science or economics, and interdisciplinary
majors are sponsored by a department
involving more than one academic unit,
such as black studies.
Some departments will not have minors
because they do not want to offer any option
but a major to students, Dunham said.
Students can declare a minor only in a '
program that has been approved by the
For instance, a student cannot take 18
credits in English for a minor if the English
department does not have an approved
against anyone here," Hodgson
said. "I just think that's the best
way to price my goods."
But another merchant, Judy
Mothergbaugh of State College,
thinks that the market has more
merchants than ever and is more
competitive. As a seven-year
produce merchant at the market,
she also checks the hotline.
Unlike most of the other
merchants who consider tomatoes
their best seller this time of year,
Mothersbaugh said her best seller
%Susan Larson (9th•industriai engineering) samples some fruit at the Farmers Market on McAllister Street. Today is the
last day of the market for this sepson.
Treasury Secretary Donald T. Regan said the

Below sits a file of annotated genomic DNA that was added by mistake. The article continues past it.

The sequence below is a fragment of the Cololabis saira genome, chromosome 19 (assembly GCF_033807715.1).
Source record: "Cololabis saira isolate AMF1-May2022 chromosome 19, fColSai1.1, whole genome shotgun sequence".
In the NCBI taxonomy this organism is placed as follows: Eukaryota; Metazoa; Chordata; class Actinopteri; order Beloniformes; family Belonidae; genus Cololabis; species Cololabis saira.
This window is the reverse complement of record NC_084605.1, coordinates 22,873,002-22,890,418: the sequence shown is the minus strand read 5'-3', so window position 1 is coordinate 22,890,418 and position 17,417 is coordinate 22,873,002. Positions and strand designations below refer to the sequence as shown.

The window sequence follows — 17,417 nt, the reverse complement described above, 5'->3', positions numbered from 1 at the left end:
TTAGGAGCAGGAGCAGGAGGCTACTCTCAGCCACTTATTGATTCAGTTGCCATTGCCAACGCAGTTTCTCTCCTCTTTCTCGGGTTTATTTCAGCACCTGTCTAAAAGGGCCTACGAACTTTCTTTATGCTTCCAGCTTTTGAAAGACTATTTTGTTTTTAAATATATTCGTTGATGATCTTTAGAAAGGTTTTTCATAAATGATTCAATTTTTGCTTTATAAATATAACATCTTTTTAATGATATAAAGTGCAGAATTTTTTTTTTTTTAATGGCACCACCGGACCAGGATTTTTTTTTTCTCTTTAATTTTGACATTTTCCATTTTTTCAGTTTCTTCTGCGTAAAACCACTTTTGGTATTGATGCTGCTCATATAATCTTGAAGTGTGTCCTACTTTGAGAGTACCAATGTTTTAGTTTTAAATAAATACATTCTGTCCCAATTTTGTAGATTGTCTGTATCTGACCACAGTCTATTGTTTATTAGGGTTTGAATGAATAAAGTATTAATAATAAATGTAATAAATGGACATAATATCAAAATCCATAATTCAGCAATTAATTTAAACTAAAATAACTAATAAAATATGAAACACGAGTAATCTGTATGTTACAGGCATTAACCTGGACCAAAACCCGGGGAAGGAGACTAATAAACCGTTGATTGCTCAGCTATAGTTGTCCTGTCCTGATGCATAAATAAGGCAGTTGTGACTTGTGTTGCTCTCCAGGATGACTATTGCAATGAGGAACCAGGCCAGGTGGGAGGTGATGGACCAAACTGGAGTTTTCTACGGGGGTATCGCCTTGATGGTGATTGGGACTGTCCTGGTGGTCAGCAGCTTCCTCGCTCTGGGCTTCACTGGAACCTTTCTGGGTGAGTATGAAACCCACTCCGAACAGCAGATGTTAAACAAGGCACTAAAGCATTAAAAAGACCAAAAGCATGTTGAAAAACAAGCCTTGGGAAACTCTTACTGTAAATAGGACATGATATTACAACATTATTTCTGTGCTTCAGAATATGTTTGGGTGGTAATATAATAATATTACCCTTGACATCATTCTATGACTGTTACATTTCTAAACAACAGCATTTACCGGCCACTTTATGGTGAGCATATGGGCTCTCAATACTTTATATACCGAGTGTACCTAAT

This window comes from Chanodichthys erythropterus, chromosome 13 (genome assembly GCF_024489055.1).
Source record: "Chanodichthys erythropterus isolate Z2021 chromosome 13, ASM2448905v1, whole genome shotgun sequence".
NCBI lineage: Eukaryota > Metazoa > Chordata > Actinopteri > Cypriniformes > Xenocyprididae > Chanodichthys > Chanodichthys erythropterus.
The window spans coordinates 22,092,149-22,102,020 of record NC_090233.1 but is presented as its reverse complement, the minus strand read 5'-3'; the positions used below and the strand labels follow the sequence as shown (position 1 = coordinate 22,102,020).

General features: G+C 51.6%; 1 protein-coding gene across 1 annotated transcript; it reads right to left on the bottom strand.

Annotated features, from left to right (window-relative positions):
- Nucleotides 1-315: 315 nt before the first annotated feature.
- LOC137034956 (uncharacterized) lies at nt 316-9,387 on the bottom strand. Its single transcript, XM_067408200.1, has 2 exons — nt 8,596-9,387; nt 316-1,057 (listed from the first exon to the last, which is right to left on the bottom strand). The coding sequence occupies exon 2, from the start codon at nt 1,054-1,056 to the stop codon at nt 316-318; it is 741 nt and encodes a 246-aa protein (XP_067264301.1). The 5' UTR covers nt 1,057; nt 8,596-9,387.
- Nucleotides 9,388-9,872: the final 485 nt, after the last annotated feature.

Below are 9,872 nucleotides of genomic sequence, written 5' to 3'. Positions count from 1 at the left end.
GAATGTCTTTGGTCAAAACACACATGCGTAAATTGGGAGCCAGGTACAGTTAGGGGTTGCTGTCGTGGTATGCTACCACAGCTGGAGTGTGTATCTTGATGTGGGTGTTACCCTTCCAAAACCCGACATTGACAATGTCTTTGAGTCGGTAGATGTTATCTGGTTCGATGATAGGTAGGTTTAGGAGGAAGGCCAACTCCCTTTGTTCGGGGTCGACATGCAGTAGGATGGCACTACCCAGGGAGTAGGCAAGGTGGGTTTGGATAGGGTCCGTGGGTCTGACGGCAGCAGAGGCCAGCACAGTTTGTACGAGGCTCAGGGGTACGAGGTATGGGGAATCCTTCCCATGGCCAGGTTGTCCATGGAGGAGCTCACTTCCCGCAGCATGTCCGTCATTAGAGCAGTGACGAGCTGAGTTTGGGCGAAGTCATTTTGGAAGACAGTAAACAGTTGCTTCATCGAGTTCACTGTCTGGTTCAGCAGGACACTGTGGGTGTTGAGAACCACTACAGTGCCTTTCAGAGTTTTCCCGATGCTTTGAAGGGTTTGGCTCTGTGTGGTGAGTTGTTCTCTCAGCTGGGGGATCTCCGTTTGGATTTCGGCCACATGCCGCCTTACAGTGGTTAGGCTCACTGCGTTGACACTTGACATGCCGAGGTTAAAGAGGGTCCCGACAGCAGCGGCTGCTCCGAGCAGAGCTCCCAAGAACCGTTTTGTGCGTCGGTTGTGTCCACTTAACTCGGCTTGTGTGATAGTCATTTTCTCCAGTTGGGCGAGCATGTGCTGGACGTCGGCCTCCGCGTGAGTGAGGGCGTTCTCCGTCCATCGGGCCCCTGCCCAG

new inflation figures "shatter that sense of
uncontrolled and accelerating price increases we
knew• in the late 19705.
"For my friends in the financial markets, this
is one more stake in the heart of inflationary
expectations," Regan told reporters at the White
House. He said the figures showed "we're on the
road to a sound recovery."
Allen Sinai, senior economist at Data
'Resources Inc. in Mass., attributed
the better results to the weak economy:and
predicted small increases maybe even a
decline in the remaining months of the year.
"We're now returning to the lower plateau of
inflation because of the prolonged recession," he
Evelina Tainer, economist at the First
is sweet corn.
Merchant Norma Merritt of
State College prices her goods by
keeping an eye on the prices the
other merchants at the market
Merritt sells a unique vegetable
called New Guinea butter vine, a